High-Quality Trend Following with the Stiffness

In retrospect, all traders and investors would like to have invested in stocks like Amazon or Netflix early. But how can we detect stocks like these beforehand? Our fist task is to filter out weak trends and in so doing identify stocks with a high-quality trend and then ride the ensuing wave. Markos Katsanos (mkatsanos.com) discribes a simple but effective approach in the November 2018 issue of the Technical Analysis of Stocks and Commodities magazine. He calls it the Stiffness Indicator. The following article describes his concept and shows the backtest results for a simple strategy based on this indicator.

High Stiffness = High-Quality Trend

If you take a look at strong stocks, you can see that trends are made of multiple legs up and some short corrections. Instead of buying the dip, the Stiffness Indicator is a safer strategy, because it waits until a strong and high-quality trend has been established. The calculation of the indicator is pretty simple:

  • Multiply the number of times price closed above the SMA (100) during the indicator period (60) by 100
  • Minimal penetrations of less than 0.2 standard deviations are filtered out and therefore excluded
  • Divide the result by the indicator period (60)
  • The higher the stiffness, the stronger the price trend (maximum is 100)

Let`s say stock A has traded above the SMA 100 for 55 days during the last 60 days. The Stiffness Indicator then equals 55 x 100 / 60 = 91.7. So the stock has a high-quality uprend. And here is a practical example. This is a daily chart of Nextlix with the Stiffness Indicator shown in the sub chart panel. Stiffness values above 90 have been a good indication for a high quality trend.

Measuring trend quality with Stiffness indicator

Equilla Code for Stiffness Indicator

Now let us take a look at the code for this indicator. The main trick here is to define a condition (line 14) which is used in the CountIf function in line 18. This way, the algorithm counts the number of times prices were above the SMA 100. By the way, click here if you want to learn more about implementing counters in your code.

Equilla Code for Stiffness Indicator

Creating a Trading Strategy for High-Quality Trend Following

Having described the Stiffness Indicator, we now want to create a simple trading strategy to backtest it to assess the efficacy of the indicator. As described in the original article from Mr. Katsanos, the rules are:

  • Buy Condition 1: Stiffness crosses above 90 (strong trend quality) and
  • Buy Condition 2: EMA 100 of S&P 500 is higher than 2 days ago (overall market trend filter)
  • Sell Condition 1: Stiffness crosses below 50 (weak trend quality) or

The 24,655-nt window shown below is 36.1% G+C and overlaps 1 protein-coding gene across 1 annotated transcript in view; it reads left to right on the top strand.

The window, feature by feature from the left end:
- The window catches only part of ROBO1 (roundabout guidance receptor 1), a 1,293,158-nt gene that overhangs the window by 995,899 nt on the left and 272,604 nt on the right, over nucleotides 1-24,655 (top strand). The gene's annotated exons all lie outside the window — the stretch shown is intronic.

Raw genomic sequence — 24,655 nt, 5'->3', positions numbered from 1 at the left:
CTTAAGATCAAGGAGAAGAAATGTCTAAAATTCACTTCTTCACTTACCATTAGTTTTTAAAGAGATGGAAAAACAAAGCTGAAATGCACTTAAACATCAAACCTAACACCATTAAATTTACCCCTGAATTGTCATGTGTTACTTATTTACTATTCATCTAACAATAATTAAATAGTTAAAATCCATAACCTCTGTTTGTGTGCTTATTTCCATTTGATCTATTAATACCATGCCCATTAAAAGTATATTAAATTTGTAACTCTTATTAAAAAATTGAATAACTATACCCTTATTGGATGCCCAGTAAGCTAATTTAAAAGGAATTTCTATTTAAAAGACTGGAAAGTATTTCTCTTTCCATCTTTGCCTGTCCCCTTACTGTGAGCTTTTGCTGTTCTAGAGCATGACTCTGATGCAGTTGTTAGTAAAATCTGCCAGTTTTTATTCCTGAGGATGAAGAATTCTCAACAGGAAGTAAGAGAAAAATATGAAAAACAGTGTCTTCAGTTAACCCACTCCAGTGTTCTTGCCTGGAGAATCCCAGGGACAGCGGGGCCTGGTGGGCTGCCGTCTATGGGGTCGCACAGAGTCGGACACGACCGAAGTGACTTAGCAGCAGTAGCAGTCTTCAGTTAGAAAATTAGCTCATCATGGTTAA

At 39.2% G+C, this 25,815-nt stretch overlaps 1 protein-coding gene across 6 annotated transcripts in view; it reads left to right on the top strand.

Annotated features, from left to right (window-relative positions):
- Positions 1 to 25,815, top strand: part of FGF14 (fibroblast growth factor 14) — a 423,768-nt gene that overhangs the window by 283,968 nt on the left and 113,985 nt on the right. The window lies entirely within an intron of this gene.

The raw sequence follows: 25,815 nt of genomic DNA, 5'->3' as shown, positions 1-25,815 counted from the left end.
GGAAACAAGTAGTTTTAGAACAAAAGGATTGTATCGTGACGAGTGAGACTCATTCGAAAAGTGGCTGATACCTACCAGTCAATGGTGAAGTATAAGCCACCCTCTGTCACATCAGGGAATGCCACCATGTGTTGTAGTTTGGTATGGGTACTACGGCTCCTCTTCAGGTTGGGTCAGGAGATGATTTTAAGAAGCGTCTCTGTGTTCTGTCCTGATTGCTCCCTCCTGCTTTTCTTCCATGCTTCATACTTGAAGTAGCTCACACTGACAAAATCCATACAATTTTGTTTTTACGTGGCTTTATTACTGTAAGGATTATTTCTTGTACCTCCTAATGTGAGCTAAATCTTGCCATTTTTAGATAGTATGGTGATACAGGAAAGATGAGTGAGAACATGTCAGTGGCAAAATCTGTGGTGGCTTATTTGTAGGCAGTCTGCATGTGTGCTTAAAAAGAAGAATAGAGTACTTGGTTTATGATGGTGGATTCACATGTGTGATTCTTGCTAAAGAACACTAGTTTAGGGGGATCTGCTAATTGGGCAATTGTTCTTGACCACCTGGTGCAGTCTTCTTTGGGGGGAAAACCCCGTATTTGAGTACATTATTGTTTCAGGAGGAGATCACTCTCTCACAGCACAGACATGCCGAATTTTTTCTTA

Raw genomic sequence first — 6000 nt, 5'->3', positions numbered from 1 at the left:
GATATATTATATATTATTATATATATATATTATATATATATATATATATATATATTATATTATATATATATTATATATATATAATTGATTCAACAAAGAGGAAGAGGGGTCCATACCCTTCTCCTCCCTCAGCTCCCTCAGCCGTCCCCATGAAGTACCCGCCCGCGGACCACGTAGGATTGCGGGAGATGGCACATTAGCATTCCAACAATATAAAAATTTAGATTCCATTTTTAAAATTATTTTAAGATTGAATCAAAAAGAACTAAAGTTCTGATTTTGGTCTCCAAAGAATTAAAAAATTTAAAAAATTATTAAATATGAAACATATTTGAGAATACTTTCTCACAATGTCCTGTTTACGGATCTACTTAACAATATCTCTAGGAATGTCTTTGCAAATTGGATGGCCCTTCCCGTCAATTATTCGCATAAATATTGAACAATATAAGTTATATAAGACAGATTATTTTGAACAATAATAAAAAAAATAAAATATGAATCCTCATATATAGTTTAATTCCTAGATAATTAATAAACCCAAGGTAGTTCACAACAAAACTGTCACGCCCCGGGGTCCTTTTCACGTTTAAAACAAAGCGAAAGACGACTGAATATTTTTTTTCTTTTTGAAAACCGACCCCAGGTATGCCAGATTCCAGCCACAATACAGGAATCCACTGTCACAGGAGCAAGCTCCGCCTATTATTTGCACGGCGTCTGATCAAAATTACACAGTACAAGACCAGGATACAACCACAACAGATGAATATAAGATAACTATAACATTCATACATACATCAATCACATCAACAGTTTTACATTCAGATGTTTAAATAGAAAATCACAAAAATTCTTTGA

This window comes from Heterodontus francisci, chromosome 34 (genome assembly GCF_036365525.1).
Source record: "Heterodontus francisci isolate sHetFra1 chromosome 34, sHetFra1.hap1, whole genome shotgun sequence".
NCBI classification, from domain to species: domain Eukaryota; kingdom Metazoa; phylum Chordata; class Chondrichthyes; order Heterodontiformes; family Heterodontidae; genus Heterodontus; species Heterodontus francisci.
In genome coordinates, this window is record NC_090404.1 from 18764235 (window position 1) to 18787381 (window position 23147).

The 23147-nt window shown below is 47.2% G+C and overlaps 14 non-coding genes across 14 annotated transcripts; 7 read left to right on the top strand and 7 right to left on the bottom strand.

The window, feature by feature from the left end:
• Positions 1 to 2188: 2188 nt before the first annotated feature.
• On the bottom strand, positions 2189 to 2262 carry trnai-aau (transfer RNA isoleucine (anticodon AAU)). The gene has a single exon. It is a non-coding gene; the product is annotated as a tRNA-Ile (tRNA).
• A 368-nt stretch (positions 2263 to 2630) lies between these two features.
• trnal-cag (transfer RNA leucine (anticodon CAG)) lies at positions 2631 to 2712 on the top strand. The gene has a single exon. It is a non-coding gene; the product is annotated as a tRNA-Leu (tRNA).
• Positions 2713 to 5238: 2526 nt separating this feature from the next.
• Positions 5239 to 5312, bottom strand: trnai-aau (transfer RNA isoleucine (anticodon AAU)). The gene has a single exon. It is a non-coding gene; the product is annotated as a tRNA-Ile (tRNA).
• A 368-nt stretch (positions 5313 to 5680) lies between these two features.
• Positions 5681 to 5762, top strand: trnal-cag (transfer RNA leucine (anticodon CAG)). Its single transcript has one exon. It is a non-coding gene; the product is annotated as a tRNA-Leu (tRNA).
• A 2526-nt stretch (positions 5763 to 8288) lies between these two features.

• Sell Condition 2: Bars since entry exceed 4 months (time exit)

Here`s the Netflix stock with the strategy applied to the chart with the default settings suggested by Mr. Katsanos. As you can see, the long entry was generated when the Stiffness Indicator crossed above 90, while the exit was triggered by the time exit (sell condition 2).

Netflix with Stiffness Trendfollowing strategy

Assessing the Efficacy of the Trend Following Strategy

So here`s the code for the Stiffness trading strategy. Because the strategy for the most part equals the indicator, I just would like to highlight one thing concerning the code which could be helpful in general: In line 11 I created an instrument which is referring to the ticker you can enter for the parameter in line 9. It will serve as our market trend filter. The calculation of the EMA of the stock index is done in line 30.

Equilla code for Stiffness Trading Strategy

Backtest Results for US Stocks Portfolio

Finally, we can start our portfolio backtest. The good thing about it: We are not only able to see the risk and return metrics of the strategy, but also tweak the parameters and check its robustness. For example, we could eliminate the time exit and try to ride trends longer if they continue further. Or we can change the threshold of the stiffness value when to exit and so on. One thing that is not implemented in the code above is the position sizing rule which we need. I will keep it simple here:

  • Every stock is traded with the same amount of capital (initial capital divided by no. of portfolio members)
  • Portfolio profits are redistributed equally to all portfolio members (re-investing)

Now let us take a look at the backtest results for the last 20 years using 0.1% as transaction costs. For the portfolio, I randomly picked 30 stocks from the Dow Jones and Nasdaq with sufficient data history. On the left side you can see the back test results with the original settings mentioned in the article. On the right side, I deactivated the time exit, which leads to a higher profit.

Portfolio backtest results for stiffness strategy

Faster Exits and Profit Targets could improve Results

This trading strategy which focuses on high-quality trends can be extended further into a more complex one. Especially the exit could be modified by using a different approach instead of the Stiffness Indicator which already defines the entries. Mr. Katsanos recommends to use faster exits, for example Wilder`s Parabolic SAR (see here). Adding a volatility-based profit target could be another idea.

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